- The size of a bus shelter depends on the climate as well as the number of people who are expected to use it. (In order to determine the expected use, count the number of people who currently use a particular stop at different times of day and week.)
- Where there are large fluctuations between peak and off-peak use, a bus shelter can be designed with leaning rails, overhangs, and seating areas outside of the shelter to accommodate the differences.
To be durable, bus shelters should be composed of structural members and inset panels, not snap-together “curtain walls” or decorative sections that are easily vandalized. In general, a steel structure is best. Wood is not as durable and concrete tends to be monolithic in appearance and tends to discolor and soil easily. For flexibility, installation should be by means of bolted attachment rather than by casting in place.
There should be few movable parts, as they are easily broken. Parts should be easy to reorder and replace and should not require removal of other parts or sections for access to make the repair. Materials should be vandal, graffiti, weather, salt, and rust resistant, and easy to clean. A protective finish can be applied to steel in cases where salt damage is severe. Herculite glass side panels (used in New York City) resist scratching, are strong, shatter-resistant, and easy to clean. Plastic or Plexiglas is not recommended as it tends to discolor and scratch easily, reducing visibility from the shelter. The manufacturer of the bus shelter should be consulted as to the best combination of materials and finishes for a particular area.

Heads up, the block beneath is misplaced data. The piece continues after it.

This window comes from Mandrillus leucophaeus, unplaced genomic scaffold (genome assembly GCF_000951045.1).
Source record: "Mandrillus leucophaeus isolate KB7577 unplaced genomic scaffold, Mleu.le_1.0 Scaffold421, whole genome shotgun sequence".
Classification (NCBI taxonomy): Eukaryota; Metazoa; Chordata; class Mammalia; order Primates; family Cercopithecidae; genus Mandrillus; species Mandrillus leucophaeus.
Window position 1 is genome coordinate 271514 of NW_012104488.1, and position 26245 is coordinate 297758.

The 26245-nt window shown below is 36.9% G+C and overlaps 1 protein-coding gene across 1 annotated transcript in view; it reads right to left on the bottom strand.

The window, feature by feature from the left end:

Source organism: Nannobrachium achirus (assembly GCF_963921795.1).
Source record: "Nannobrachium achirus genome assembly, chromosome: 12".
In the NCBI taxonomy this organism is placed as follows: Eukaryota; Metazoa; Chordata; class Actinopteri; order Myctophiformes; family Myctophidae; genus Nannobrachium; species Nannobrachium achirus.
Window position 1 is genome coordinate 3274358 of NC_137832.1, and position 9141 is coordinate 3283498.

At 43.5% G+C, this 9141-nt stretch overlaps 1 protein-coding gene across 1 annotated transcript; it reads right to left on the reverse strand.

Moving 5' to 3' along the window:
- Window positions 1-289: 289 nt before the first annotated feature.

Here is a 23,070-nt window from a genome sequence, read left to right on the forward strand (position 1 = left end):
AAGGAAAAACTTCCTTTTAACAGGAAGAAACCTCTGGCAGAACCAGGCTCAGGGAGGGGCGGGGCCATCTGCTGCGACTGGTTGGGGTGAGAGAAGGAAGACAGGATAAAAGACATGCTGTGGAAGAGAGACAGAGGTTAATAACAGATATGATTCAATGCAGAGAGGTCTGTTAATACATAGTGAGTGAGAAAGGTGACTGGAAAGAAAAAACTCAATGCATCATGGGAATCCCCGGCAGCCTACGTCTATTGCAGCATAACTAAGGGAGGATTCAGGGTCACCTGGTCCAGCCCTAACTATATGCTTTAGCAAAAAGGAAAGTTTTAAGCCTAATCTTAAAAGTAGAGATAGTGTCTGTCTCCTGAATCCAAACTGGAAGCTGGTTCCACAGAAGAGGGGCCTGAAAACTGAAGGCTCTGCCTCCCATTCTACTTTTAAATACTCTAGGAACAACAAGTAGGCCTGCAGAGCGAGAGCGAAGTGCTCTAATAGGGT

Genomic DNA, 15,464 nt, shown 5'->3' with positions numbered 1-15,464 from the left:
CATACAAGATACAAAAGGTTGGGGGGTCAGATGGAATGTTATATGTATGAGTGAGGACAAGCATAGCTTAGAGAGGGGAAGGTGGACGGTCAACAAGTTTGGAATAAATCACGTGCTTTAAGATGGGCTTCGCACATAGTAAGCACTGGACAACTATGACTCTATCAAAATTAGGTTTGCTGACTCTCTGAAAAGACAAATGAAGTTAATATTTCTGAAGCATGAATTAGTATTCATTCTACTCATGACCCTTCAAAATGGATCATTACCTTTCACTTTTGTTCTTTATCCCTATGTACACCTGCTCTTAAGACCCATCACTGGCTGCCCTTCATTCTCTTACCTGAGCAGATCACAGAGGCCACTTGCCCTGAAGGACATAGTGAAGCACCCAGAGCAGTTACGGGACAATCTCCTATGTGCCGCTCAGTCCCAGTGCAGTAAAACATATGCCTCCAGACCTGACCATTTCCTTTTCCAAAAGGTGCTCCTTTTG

In addition to these specific issues it is also important to consider the bus shelter within the context of the overall transit system. Cooperation is necessary, therefore, between the city, the transit company, and any other parties involved in the maintenance and management of the shelter. This requires a commitment by the city to a high level of maintenance and management. There is considerable research that shows that a well-maintained bus shelter will be better respected and less subject to vandalism and other abuses than one that is poorly maintained. A good maintenance program is also contingent upon a bus shelter that is designed to minimize the amount of litter collection, cleaning, and minor repairs needed, as was described previously. A good maintenance program should include a program for monitoring the use of bus shelters once they are installed.
Alternative financing mechanisms for bus shelters are becoming increasingly popular in many cities. Using private contractors to construct and maintain the shelters is one way to obtain and maintain shelters al no public cost. Private contractors typically use revenues generated by advertisements on the shelters. If this method of financing is used, it is especially important that the design, locations, and amenities that are to be provided within the shelter be specified in the contract between the city and the contractor.